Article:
The edge computing leader has innovative technology, lucrative customer relationships, and a lagging stock price. These are almost certainly attracting M&A attention.
July 28, 2021
Some businesses exist to serve a small and profitable niche of the market. If you’re a local restaurant, you want to delight nearby residents with your cooking. If you’re a dentist, you’re looking out for the health and well-being of your community.
But if you’re a tech company, you’re not interested in serving these smaller markets. Instead, you’re trying to accomplish one thing: To take over the world.
Tech founders and executives are well-aware that technology changes quickly. PhD students are continually churning out new innovations, and tech-savvy customers are demanding of continual improvements to their products.
The companies who don’t adapt to those changes and developing trends become obsolete and irrelevant. Oftentimes, even though these companies want to stay on the right side of innovation, they simply don’t have the time or the expertise to build new-and-improved solutions from the ground up. And this leads them to look externally for acquisitions.
One of the most important trends developing in the tech world right now is cloud computing. Everyone wants to let Amazon Web Services, Microsoft Azure, or the other cloud providers host and manage their computing infrastructure for them. This allows them to shed the burden of IT — which has traditionally been viewed as a headache and a cost center — and to focus more on building software applications that meet the needs of their customers.
But even within cloud computing, there are challenges that are arising. Several of those applications are being accessed from remote locations. Users might be visiting your e-commerce site from all across the world, yet they demand the pages to load immediately. Industrial factories might be collecting data from thousands of sensors on their machinery, yet they can’t have latency issues interfering with important safety or performance information.
We’re in a digital age now. The expression “time is money” is now being evaluated in seconds.
This is where edge computing comes into play. Rather than transferring that data to centralized cloud data centers and then transferring back an appropriate response, edge computing moves a lot of the processing closer to the user. Point of presence network servers allow content delivery networks (CDN) to improve the performance of websites and software applications. This often results in greater sales or better efficiency for the customers who use them.
Fastly (NYSE: FSLY) emerged as one of the early kings of the Edge Computing movement. Its obsession with getting into the technical nitty-gritty and building a CDN architecture that would optimize overall performance won praise from large and demanding customers. Spotify (NYSE: SPOT) uses Fastly for its listeners to seamlessly stream songs on their Smartphones. The New York Times (NYSE: NYT) uses them to quickly load news stories. Even Amazon uses Fastly to improve the load times of its e-commerce site.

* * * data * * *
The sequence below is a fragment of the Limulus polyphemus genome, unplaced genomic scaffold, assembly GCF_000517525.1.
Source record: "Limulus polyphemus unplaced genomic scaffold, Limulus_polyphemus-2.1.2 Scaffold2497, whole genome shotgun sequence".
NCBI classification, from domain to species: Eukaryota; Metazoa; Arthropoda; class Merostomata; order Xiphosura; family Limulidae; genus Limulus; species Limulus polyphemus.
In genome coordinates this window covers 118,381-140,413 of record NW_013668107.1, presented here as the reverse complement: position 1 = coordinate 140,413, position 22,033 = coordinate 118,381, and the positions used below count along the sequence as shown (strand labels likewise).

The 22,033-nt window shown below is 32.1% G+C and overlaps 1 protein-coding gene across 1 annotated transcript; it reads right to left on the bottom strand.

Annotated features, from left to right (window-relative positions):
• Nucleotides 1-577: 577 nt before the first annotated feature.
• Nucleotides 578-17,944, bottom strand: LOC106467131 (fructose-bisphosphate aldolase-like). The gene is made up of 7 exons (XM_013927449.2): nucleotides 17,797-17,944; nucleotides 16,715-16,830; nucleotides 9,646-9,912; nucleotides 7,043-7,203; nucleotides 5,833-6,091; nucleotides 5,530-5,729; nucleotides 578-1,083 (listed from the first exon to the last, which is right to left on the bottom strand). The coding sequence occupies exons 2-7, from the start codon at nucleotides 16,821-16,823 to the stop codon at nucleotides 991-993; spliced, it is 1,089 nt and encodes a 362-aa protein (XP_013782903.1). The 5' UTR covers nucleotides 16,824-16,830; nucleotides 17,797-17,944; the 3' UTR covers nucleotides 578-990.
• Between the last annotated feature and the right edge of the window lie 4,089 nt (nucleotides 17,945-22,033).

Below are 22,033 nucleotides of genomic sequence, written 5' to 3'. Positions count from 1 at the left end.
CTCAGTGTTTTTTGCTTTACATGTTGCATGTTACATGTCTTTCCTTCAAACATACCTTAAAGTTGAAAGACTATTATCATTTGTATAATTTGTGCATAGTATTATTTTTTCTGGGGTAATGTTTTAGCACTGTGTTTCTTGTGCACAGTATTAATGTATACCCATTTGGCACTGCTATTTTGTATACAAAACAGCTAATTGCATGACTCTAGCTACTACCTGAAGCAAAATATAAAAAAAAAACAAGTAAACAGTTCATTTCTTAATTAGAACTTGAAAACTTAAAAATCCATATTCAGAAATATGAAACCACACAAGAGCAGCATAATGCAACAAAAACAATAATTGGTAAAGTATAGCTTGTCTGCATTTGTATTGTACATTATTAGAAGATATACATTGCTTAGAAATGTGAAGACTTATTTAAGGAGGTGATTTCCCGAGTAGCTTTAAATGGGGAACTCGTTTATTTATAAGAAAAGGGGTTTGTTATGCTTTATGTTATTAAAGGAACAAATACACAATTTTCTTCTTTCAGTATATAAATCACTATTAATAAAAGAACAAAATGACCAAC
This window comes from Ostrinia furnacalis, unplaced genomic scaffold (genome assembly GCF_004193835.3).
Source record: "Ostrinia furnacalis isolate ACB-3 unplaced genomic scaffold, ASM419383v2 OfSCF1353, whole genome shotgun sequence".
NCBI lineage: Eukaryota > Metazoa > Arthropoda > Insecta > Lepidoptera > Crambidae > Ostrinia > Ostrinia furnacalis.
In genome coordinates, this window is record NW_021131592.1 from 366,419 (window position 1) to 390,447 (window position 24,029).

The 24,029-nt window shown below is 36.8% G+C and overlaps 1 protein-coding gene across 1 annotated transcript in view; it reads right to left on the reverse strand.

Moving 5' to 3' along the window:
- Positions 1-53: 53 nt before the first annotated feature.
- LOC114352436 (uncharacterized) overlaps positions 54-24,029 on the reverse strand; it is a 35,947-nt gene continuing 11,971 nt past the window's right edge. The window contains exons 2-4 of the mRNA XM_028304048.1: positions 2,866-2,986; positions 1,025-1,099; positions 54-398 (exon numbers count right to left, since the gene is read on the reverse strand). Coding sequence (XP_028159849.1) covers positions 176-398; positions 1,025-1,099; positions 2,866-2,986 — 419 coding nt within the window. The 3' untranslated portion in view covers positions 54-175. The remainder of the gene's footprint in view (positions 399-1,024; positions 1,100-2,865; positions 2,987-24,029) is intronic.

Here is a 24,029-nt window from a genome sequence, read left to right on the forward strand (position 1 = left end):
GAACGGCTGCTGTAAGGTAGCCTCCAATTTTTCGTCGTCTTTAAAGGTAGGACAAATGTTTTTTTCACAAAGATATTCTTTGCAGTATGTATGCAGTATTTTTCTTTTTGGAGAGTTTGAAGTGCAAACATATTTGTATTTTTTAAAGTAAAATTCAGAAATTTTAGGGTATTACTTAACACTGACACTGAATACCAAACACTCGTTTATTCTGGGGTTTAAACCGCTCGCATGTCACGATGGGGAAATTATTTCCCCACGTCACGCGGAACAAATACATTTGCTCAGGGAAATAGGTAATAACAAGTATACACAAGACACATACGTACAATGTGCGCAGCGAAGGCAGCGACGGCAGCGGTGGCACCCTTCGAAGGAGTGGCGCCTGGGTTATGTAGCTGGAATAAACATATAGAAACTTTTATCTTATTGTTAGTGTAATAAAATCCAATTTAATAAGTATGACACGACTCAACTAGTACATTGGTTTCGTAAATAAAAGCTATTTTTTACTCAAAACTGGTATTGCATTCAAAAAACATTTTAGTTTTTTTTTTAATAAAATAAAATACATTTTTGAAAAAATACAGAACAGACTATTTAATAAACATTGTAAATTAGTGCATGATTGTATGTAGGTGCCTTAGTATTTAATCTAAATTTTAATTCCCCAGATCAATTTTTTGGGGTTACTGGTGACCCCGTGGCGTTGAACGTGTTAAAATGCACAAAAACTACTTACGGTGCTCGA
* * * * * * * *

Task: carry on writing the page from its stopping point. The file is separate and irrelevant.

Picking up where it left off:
Those larger customers have rewarded Fastly’s obsession with performance will high-dollar contracts, which have provided intriguing financial results. Fastly’s average customer is spending $800,000 per year with them, and existing customers are increasing their spend at around 39%. This is a very lucrative customer group to do business with.
However, serving those demanding customers hasn’t come cheap. Fastly just celebrated its tenth birthday, yet it’s still running at an operating loss. The large cloud providers are aggressively building out their own edge computing initiatives, meaning the competition is intensifying and pricing is under more pressure. Fastly’s founder and chief architect Artur Bergman stepped down as CEO last year, and its recently-hired new CFO has a long track record of selling his previous companies.
All of this leads me to believe that Fastly is a prime acquisition candidate. It has great technology. It’s in the middle of the one of the hottest developing trends. It serves an extremely lucrative customer base. And it’s bringing in new executives who have a tenured history of doing M&A deals.
I personally opined earlier this year that Amazon would be the most likely suitor to acquire Fastly. The e-commerce king already hires them for its own site. And Amazon’s new CEO Andy Jassy was the original mastermind behind AWS. They’re very familiar with the cloud, and they seem dedicated and interested in expanding their edge presence.
But I also can’t help but wonder if Amazon already has sufficient manpower to build everything itself. Rather than acquiring Fastly, it could just continue to build out its own AWS Lambda for compute and Cloudfront CDN for content delivery. This would further expand Amazon’s dominance in the cloud to the edge as well.
That leads me to consider that a less-dominant cloud provider — perhaps Oracle (NYSE: ORCL) — could be a more likely acquirer of Fastly. Oracle is very interested in beefing up its cloud and edge presence, but it’s not as well established as Amazon. It has deep enough pockets that it could afford to pay a premium for Fastly’s customer relationships. And it would love nothing more than to close the gap on its larger competitors.
The sky’s the limit for edge computing. This is an emerging trend that’s developing within another already-important trend. Regardless of the suitor, my crystal ball tells me that Fastly’s lagging stock price is attracting significant attention right now and that we’ll see it be acquired within the next year.
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